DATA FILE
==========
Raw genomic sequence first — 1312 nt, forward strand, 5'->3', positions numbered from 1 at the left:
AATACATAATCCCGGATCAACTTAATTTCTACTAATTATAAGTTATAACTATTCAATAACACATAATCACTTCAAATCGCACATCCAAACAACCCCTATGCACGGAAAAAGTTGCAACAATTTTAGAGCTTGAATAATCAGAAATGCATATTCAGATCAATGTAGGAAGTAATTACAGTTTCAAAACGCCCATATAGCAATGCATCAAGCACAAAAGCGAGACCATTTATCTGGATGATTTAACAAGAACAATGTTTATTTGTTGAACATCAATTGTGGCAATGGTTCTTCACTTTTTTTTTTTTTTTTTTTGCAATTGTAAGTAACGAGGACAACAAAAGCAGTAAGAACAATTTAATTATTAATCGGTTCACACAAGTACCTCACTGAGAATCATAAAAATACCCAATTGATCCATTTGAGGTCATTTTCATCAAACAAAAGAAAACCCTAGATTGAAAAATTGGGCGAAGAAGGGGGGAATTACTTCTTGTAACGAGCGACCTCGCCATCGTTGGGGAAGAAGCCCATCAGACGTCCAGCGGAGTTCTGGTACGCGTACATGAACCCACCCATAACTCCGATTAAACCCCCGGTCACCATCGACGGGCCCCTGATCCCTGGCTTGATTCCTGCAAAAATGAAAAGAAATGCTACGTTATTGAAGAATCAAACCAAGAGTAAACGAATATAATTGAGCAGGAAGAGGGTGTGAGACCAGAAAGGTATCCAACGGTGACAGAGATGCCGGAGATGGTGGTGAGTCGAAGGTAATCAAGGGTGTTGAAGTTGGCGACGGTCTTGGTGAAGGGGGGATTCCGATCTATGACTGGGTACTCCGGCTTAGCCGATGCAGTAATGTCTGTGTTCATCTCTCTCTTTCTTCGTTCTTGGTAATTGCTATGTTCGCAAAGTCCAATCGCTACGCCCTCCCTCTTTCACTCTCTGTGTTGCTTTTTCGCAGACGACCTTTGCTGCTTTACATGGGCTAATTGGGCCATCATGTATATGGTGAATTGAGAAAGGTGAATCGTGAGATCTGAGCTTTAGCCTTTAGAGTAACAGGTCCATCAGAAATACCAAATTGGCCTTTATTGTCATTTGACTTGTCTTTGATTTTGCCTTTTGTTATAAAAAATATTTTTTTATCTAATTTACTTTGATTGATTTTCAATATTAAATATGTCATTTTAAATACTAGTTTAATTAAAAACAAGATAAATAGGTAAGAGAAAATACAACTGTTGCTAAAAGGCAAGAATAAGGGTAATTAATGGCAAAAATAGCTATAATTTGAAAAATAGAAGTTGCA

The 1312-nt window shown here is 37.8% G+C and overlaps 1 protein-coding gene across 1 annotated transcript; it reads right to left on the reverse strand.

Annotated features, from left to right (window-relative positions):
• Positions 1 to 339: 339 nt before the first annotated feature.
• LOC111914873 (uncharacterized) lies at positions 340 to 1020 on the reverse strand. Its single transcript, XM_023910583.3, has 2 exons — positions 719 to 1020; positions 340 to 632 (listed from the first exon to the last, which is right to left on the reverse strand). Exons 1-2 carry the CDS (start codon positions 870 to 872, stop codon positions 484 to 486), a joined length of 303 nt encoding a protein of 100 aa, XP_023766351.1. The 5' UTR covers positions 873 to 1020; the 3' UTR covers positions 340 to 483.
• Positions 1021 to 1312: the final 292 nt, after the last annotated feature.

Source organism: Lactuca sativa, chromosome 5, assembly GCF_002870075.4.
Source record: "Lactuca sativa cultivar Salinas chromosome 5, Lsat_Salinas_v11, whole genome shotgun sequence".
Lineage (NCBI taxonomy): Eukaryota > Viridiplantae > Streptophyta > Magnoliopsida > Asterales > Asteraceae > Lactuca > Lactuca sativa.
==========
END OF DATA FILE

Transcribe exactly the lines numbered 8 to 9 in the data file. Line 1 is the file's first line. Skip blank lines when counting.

Source organism: Lactuca sativa, chromosome 5, assembly GCF_002870075.4.
Source record: "Lactuca sativa cultivar Salinas chromosome 5, Lsat_Salinas_v11, whole genome shotgun sequence".